A retired Sunshine Coast academic has his wife to thank for prompting him to get his second University of Queensland PhD, in a totally different field to the first, at the age of 81.
Dr Jim White completed his most recent PhD within UQ’s School of Earth and Environmental Sciences, which was conferred in late April 2017.
Dr White will swap his current favourite attire – a sweat shirt emblazoned with “Never underestimate an old man who graduated from the University of Queensland” – with an academic black robe, crimson silk-lined hood, and a black velvet bonnet to be formally recognised at a UQ graduation ceremony at 11am on Friday, 21 July 2017 at the UQ Centre, St Lucia.
“After retiring from all university teaching, I moved to Peregian Beach at the Sunshine Coast,” Dr White said.
“As I did not play golf, my beloved Christine suggested I get involved with an engrossing hobby.
“As I am interested in Queensland history, I soon found that there was a glaring absence of information on the role cotton played in the development and formation of permanent settlements in the Queensland colony and in cotton cities such as Monto and Theodore.”
Dr White built on his earlier academic background in geography for his second PhD.
Originally graduating from the University of Western Ontario in Canada with a Bachelor of Arts in Geography in 1971, Dr White went on to gain a Masters of Arts in Geography in 1973 and a Master of Information Science in 1974 from the same university.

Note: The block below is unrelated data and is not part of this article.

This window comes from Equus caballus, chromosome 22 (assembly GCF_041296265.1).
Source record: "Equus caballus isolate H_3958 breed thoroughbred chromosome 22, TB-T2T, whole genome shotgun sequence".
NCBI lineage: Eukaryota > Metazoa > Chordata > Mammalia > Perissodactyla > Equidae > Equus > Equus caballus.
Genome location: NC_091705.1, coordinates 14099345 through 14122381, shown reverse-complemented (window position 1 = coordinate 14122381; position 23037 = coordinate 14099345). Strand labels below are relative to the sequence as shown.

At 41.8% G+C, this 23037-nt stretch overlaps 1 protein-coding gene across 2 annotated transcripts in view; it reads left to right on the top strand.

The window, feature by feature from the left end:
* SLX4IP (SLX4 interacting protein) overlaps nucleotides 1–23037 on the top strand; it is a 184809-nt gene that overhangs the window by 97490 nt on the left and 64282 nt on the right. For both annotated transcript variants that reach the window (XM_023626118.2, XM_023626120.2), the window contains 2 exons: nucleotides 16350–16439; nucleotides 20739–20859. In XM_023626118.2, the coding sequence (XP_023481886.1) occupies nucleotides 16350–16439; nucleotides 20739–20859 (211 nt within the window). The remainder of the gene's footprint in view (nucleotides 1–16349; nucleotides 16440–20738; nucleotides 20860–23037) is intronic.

Returning to Australia in 1974, he lectured in computing subjects until 1996 at the Queensland Institute of Technology (now QUT) and in 1985 was awarded the annual honour for outstanding teacher in the QUT Faculty of Computing.
While teaching, he enrolled in a PhD in information technology at the University of Queensland to keep up-to-date with technology for his teaching, and his first PhD was conferred by UQ in February 1985.
Dr White subsequently taught computing subjects at Griffith University’s Gold Coast campus from 1997 to 2001.
The University of Wollongong’s Dr John McQuilton said Dr White’s study filled an academic void and a missing historiographical depiction of Queensland.
“Dr White’s thesis reflected wide reading, solid research and an engagement with theory that could be widely applied,” he said.
“It should ensure that future scholars examining the history of Queensland take into account the fascinating history of cotton growing in the state.”
Cotton growers have shown interest in Dr White’s study at both Queensland and Australian cotton conferences.
Dr White’s future plans include turning his PhD into a book.
He has also discovered another topic to investigate – Japanese settlement in the Northern Territory in 1876-1877.
In his spare time, Dr White plans to enjoy a surf and a walk at Peregian Beach.
“There’s always something going on,” he said.